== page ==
Modernist Encounters and Contemporary Inquiry: Art, Appropriation, and Cultural Rights
The Georgia O’Keeffe Museum Research Center and the School for Advanced Research (SAR) co-hosted a symposium on September 6-7, 2013. The symposium arose from questions encountered by the Georgia O’Keeffe Museum staff as they prepared the exhibition Georgia O’Keeffe in New Mexico: Architecture, Katsinam, and the Land.
Carolyn Kastner, Curator of the Georgia O’Keeffe Museum, and Cynthia Chavez Lamar, Director of the Indian Arts Research Center at SAR, were the co-organizers of the symposium. Native and non-Native scholars, curators, and artists addressed shared intellectual and cultural interests in the encounters between Euro- and Native-American modernists and indigenous artists and cultures.
The keynote address “Global Indigenous Modernisms” was given by Ruth B. Philips, Professor of Art History, Carleton University, Ottawa, Canada. Panel presentations aimed to promote discussion on questions of interpreting and representing indigenous arts.
Jim Enote (Zuni), A:shíwí A:wan Museum and Heritage Center, Zuni Pueblo,
Aldona Jonaitis, University of Alaska Museum of the North,
Nancy Marie Mithlo (Apache), Art History and American Indian Studies, University of Wisconsin-Madison,
Ryan Rice (Mohawk), Museum of Contemporary Native Arts, Santa Fe,
W. Jackson Rushing III, Native American Art, University of Oklahoma,
Kathleen Ash-Milby (Navajo), National Museum of the American Indian,
Ramona Sakiestewa (Hopi), artist and designer,
Will Wilson (Diné) photographer,
Rose B. Simpson (Santa Clara Pueblo), sculptor and installation artist.
This symposium was presented as part of our continuing advancement of American modernist topics.
Challenging 1945: Exploring Continuities in American Art, 1890s to the Present
Recent scholarship has increasingly called into question the tradition of using 1945 as a marker to separate pre-World War II developments in American art from those occurring thereafter. This division has characterized art developments of the century in terms of rupture and division, often implying that the art of its first half is inferior to that of its second. Yet, many artists who began their careers in the early 20th century lived well into its second half and produced outstanding work both before and after 1945. Moreover, the work of artists from varying decades of the period in question often depends upon or is a reaction to earlier developments in American art. Participants in this symposium explored American art from the perspective of its continuities and inter-dependencies to further expand our understanding of this complex, nuanced and pluralistic history.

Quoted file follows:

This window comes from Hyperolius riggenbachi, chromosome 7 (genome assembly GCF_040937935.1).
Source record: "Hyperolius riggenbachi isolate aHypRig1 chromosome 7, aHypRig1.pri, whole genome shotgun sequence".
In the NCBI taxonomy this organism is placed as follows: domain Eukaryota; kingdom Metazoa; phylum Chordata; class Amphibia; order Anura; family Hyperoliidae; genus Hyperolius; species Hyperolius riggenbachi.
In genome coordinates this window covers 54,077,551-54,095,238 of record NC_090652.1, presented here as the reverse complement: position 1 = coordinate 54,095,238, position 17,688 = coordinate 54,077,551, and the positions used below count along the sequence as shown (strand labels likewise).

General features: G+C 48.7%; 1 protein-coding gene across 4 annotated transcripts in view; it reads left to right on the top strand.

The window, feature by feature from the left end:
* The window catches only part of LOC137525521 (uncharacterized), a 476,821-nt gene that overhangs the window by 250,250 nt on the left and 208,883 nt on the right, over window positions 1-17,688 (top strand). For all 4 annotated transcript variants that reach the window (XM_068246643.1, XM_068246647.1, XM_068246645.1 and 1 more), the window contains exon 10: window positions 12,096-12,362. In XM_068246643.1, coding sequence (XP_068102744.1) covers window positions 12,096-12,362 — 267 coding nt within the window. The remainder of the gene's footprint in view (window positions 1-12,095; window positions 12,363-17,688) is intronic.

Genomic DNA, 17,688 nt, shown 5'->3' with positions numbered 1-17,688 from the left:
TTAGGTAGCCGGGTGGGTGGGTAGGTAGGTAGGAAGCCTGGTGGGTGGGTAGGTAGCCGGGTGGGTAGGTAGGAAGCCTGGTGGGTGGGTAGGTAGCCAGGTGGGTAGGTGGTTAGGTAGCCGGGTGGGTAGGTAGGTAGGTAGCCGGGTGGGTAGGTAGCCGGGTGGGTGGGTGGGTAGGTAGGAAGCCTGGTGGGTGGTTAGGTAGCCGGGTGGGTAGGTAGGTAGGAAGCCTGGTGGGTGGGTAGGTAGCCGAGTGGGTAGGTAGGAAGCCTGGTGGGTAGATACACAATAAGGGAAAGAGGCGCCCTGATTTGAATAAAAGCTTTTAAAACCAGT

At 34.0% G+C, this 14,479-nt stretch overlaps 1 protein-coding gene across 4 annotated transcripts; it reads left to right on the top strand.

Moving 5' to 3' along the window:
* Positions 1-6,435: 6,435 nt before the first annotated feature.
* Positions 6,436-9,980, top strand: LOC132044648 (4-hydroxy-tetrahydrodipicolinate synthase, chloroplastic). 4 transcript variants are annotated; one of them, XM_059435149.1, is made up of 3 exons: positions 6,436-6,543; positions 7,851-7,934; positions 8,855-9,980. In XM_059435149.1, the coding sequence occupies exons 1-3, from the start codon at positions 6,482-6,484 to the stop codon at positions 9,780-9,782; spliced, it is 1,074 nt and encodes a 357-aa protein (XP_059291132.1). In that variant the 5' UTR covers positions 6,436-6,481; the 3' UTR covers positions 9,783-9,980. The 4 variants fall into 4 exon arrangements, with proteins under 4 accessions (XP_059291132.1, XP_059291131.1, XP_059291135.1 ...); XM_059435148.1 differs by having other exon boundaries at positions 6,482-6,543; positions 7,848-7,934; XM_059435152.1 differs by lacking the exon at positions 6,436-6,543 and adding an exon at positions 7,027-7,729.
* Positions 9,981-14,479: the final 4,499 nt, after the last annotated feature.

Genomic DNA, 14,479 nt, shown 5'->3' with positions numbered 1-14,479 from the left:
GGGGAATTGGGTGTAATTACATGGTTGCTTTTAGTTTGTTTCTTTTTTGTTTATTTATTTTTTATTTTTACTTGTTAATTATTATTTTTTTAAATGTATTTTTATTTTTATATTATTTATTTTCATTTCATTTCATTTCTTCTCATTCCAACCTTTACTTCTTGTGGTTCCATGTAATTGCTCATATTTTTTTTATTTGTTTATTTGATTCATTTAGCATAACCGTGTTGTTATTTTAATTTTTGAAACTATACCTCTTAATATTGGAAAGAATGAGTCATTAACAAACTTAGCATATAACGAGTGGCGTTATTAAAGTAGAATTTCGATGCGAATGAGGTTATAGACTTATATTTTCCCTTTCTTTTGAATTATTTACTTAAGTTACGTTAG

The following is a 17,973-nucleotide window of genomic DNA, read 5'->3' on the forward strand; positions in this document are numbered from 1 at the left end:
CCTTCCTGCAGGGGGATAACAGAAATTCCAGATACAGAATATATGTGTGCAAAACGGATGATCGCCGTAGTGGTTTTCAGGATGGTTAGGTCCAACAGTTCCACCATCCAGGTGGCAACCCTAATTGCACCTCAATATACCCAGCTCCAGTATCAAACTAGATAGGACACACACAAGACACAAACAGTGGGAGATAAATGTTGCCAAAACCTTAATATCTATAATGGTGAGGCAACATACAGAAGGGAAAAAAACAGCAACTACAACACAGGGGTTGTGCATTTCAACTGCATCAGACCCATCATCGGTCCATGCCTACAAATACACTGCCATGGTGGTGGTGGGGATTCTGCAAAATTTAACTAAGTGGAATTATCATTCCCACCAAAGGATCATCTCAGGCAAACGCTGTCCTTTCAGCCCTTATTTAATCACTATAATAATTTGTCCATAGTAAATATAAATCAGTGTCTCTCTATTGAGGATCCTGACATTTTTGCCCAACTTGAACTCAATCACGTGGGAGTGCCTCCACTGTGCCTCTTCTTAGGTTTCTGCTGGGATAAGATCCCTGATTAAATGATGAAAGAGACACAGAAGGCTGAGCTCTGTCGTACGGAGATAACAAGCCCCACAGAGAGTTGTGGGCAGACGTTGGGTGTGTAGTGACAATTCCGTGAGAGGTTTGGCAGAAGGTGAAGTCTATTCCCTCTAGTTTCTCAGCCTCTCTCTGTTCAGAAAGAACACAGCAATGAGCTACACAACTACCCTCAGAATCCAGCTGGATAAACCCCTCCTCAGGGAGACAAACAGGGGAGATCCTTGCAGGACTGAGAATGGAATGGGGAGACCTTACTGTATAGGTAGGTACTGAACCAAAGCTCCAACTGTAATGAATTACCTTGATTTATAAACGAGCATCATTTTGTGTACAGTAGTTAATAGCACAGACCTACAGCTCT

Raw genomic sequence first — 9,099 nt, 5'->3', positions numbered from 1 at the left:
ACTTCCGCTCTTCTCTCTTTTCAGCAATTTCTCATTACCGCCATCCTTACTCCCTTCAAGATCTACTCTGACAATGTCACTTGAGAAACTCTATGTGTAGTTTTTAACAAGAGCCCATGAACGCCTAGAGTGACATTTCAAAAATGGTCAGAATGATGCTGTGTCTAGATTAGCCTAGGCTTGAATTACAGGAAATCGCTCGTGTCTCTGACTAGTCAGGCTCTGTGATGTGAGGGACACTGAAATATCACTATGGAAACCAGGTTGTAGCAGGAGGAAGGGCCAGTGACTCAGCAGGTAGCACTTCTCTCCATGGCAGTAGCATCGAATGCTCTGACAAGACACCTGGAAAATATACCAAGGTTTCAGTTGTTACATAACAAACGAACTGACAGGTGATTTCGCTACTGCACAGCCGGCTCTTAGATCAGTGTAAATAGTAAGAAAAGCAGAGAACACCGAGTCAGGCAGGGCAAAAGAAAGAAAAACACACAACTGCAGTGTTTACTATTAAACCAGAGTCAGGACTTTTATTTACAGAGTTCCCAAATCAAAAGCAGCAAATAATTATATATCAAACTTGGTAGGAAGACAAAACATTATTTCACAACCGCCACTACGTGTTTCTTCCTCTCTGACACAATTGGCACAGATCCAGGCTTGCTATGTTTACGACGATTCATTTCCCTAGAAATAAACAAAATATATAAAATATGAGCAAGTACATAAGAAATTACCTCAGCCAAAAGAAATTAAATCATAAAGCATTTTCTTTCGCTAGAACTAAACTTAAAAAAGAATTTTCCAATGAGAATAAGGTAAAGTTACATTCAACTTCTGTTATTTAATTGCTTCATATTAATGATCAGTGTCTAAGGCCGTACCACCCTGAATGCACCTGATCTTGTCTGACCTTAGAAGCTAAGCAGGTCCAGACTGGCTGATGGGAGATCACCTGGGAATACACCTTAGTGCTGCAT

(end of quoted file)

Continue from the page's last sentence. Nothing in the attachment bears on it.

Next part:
From July 14-16, 2011, the Georgia O’Keeffe Museum Research Center celebrated its 10-year anniversary with the symposium, “Challenging 1945: Exploring Continuities in American Art, 1890s to the Present.” The symposium coincided with the O’Keeffe Museum’s presentation of “Shared Intelligence: American Painting and the Photograph,” an exhibition that developed from our 2006 symposium, which addressed the dialogue between painting and photography that has been constant and ongoing since the invention of the latter in the early decades of the nineteenth century.
Painting and Photography in American Art: Sources, Ideas, and Influences, 1890s to the Present
The Georgia O’Keeffe Museum Research Center hosted a three-day symposium, Thursday, July 6 through Saturday, July 8, 2006, in celebration of the Research Center’s fifth anniversary. Thirteen well-known leaders in the art world from around the United States participated in “Painting and Photography in American Art: Sources, Ideas, and Influences, 1890s to the Present.” Their presentations explored and offered new insights into the relatively uncharted history of the exchange of ideas between painters and photographers that has influenced both mediums since photography came into being in the 19th century.
“Because making photographs is a mechanical process, photography was first viewed as something separate from and unequal to the art of painting,” says Barbara Buhler Lynes, Museum Curator and The Emily Fisher Landau Director, Georgia O’Keeffe Museum Research Center. “Photographers first sought to legitimize their work as a fine art by infusing it with painterly qualities, but by the early 20th century a new generation of photographers, led by Alfred Stieglitz, challenged the Pictorialists by claiming that photography could achieve stature equal to painting if photographers used and asserted the distinctive characteristics of their medium. As 20th-century photographers explored and realized this objective, painters and photographers increasingly turned to what was being produced in each medium as sources of ideas for their own work. This symposium explores the history and significance of this fascinating exchange, as well as how each medium influenced and shaped the development and history of the other.”
The 1980’s: An Internet Conference